Primer design for complete fusion protein (F) gene amplification. Twenty seven APMV-1 complete genome sequences were selected in GenBank® (http://www.ncbi.nlm.nih.gov/genbank/) in order to design primers for sequencing of complete F gene. The sequences were aligned using Molecular Evolutionary Genetics Analysis version 6 (MEGA6) (Tamura et al. 2013). The complete genome sequence of the strain AV 3224/96 (GenBank accession number GQ.429292.1) were selected for primer design due to the high identity with our samples and align using MEGA 6 with a complete fusion protein sequence of the isolate Amazon/Missouri/31378/1996 (GenBank acession number JN.942032.1). The primers were based on the fusion protein region of this sequence. Specific primers were selected to amplify the complete sequence of 1855 base pairs (bp) using Vector NTI Advance® Software (Life Technologies).

Amplification of the F protein gene by RT-PCR. The complete F protein gene was amplified using the 4 primers pairs (Table 1). The cDNA was synthesized with SuperScript® III ReverseTranscriptase Kit (Life Technologies) using Exo-Resistant Random Primer (Life Technologies), following the manufacturer’s recommendations. Each primer pair was performed in a single PCR reaction and was conducted in a total volume of 25μL containing: 1× PCR buffer, 1mM of MgCl2, 0.5mM of dNTP mix, 0.24mM of each forward and reverse primer and 1 unit of Platinum® Taq DNA Polymerase (Life Technologies), under the following conditions: an initial denaturation at 94°C for 3 min, 35 cycles of 45s for denaturation at 94°C, 45s of primer annealing at 52°C, 45s for extension at 72°C and a 7 min final extension at 72°C. The amplification products were separated by gel electrophoresis in 2.0% agarose using 0,1μg/mL of Blue Green Loading Dye I (LGC Biotecnologia, Cotia, SP, Brazil) in Tris-acetate buffer-EDTA (1x concentrated) (Sambrook et al. 1989). Visualization was done under UV light which was compared with amplification products with molecular weight standards scale of 100bp (Fermentas, USA).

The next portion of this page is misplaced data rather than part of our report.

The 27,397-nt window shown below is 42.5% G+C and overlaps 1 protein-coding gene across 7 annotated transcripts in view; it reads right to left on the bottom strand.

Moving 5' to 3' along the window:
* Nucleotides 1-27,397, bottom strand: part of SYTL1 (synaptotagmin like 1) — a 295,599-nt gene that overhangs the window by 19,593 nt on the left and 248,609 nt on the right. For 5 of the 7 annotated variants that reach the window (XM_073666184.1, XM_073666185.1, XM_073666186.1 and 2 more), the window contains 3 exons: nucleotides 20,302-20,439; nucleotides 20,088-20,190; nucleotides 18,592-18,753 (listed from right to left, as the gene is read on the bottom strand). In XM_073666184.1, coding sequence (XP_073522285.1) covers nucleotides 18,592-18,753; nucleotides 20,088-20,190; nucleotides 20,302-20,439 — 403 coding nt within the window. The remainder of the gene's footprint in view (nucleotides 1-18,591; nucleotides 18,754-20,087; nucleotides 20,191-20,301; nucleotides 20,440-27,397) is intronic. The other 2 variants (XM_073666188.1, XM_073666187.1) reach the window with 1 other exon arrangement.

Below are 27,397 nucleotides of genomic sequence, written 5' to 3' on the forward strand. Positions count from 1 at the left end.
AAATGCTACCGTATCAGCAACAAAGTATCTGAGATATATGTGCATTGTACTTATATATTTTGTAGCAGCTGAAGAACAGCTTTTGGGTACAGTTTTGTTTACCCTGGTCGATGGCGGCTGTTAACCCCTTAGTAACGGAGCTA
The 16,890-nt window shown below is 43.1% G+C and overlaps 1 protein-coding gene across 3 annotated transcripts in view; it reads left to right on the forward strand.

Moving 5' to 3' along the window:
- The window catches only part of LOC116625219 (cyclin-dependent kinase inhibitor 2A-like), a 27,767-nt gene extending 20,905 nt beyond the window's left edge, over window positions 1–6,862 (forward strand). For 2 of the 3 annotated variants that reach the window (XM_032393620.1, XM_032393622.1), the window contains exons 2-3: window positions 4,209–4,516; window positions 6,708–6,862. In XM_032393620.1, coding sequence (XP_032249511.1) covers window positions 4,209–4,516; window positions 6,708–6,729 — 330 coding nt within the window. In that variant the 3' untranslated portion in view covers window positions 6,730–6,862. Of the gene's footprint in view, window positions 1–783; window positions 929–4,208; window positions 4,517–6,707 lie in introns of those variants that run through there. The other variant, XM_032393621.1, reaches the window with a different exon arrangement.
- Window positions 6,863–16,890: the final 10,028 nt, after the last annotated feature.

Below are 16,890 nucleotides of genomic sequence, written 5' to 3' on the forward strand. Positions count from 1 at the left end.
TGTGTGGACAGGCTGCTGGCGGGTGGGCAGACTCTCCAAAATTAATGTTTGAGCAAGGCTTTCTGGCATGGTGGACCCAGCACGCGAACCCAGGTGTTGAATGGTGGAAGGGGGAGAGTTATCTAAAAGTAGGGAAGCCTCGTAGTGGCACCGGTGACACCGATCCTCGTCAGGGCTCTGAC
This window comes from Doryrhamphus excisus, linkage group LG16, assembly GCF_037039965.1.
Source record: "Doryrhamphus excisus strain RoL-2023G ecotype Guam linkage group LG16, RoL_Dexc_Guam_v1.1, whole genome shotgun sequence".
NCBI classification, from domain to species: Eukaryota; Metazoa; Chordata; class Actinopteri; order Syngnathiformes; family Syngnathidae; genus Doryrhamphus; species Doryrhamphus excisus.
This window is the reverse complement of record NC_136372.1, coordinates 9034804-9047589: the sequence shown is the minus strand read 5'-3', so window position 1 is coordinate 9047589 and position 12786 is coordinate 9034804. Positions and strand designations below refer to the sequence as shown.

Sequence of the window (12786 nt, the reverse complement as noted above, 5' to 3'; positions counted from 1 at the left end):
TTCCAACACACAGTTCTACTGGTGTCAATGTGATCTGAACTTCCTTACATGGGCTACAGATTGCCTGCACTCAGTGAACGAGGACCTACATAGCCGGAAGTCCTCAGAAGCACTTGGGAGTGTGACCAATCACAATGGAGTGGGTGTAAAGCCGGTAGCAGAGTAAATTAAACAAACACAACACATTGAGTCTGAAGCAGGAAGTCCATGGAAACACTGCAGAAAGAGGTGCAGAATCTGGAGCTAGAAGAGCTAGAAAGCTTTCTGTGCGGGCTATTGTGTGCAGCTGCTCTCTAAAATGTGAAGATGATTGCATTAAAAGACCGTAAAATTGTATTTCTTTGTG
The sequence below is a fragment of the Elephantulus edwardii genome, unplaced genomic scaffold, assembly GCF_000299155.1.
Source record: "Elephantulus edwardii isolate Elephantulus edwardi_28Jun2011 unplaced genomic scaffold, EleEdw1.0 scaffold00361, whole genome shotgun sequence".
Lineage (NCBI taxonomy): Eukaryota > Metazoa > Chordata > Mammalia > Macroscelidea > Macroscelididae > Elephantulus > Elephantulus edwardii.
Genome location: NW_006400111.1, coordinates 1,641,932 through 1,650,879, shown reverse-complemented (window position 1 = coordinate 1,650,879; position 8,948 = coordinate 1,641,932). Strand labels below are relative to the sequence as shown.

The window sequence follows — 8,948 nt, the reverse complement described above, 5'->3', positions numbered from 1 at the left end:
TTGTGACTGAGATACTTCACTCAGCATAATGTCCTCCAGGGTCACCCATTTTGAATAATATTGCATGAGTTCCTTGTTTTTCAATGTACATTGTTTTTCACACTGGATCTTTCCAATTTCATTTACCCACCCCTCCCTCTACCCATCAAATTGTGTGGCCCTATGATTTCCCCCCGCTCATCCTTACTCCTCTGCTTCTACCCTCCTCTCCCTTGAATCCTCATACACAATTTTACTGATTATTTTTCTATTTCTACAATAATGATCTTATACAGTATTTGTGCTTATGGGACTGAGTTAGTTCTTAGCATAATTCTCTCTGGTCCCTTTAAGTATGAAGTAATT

Table 1. Primers selected to sequence the F protein gene 

Primer Sequence (5’-3’) Target
NC Fusion-1F 5’CTATCTAATTAGAAAAAACACGGGTAGAAG3’ F
NC Fusion-1R 5’TGAGTTAGGGCAGGGGAAGT3’ F
NC Fusion-2F 5’GCAACAGTTTGTCAATGACCAA3’ F
NC Fusion-2R 5’TGTATTGCCGCTCAGACAAGA3’ F
NC Fusion-3F 5’AGGTAGTGACACAAGTCGGCTCTG3’ F
NC Fusion-3R 5’AACGATATAGGTAATGAGAGCAGATGT3’ F
NC Fusion-4F 5’ATCGTGACAGGCAACCTTGATATATC3’ F
NC Fusion-4R 5’CCGTTCTACCCGTGTATTGCT3’ F

Sequencing and phylogenetic analysis. The PCR products generated by M and F protein were purified using the NucleoSpin Extract II Kit (Macherey-Nagel, Düren, Germany), and both DNA strands were sequenced with an ABI PRISM 3100 Genetic Analyzer (Applied Biosystems) using a BigDye Terminator v.3.1 cycle sequencing kit (Applied Biosystems). The gene sequences of the present study were assembled using SeqMan (DNASTAR Lasergene® 11, Madison, USA). Nucleotide sequence editing, analysis, prediction of amino acid sequences and alignments were performed by using the software MEGA 6. For construction of F protein phylogenetic tree, reference sequences representing reconized genotypes in class II and I were retrieved from Kim et al. (2008) and GenBank® (http://www.ncbi.nlm.nih.gov/genbank/) and aligned with BioEdit version 7.1.3 software using CLUSTAL W. Molecular Evolutionary Genetics Analysis version 6 (MEGA6) (Tamura et al. 2013) was used for phylogeny inference according to the Maximum Likelihood criterion and the General Time Reversible model. The robustness of the hypothesis was tested with 1000 non-parametric bootstrap analyses.